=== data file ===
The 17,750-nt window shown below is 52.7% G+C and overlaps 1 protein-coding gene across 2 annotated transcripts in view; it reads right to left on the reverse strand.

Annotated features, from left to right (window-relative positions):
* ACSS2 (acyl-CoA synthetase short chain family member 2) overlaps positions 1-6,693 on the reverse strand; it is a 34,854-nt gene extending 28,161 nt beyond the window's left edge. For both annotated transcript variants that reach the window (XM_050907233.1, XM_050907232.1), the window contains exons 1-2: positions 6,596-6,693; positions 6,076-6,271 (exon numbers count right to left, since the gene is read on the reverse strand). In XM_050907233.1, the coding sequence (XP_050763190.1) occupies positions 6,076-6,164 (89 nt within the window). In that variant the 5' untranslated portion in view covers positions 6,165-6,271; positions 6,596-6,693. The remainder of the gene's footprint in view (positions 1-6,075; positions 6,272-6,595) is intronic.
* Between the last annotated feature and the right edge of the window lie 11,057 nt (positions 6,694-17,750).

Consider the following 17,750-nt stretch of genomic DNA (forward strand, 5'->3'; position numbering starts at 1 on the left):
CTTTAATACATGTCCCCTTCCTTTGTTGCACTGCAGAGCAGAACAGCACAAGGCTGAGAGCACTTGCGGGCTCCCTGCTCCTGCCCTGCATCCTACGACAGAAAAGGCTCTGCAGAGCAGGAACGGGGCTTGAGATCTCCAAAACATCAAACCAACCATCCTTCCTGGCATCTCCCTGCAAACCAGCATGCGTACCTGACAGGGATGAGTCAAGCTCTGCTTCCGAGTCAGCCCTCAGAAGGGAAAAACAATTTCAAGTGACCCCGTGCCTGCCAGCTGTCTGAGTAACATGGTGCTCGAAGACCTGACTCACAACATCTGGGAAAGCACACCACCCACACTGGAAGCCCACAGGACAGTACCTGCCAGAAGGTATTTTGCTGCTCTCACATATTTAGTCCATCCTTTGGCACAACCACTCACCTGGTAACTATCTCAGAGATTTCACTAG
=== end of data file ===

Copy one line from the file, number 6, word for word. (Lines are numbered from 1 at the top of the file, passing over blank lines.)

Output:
CTTTAATACATGTCCCCTTCCTTTGTTGCACTGCAGAGCAGAACAGCACAAGGCTGAGAGCACTTGCGGGCTCCCTGCTCCTGCCCTGCATCCTACGACAGAAAAGGCTCTGCAGAGCAGGAACGGGGCTTGAGATCTCCAAAACATCAAACCAACCATCCTTCCTGGCATCTCCCTGCAAACCAGCATGCGTACCTGACAGGGATGAGTCAAGCTCTGCTTCCGAGTCAGCCCTCAGAAGGGAAAAACAATTTCAAGTGACCCCGTGCCTGCCAGCTGTCTGAGTAACATGGTGCTCGAAGACCTGACTCACAACATCTGGGAAAGCACACCACCCACACTGGAAGCCCACAGGACAGTACCTGCCAGAAGGTATTTTGCTGCTCTCACATATTTAGTCCATCCTTTGGCACAACCACTCACCTGGTAACTATCTCAGAGATTTCACTAG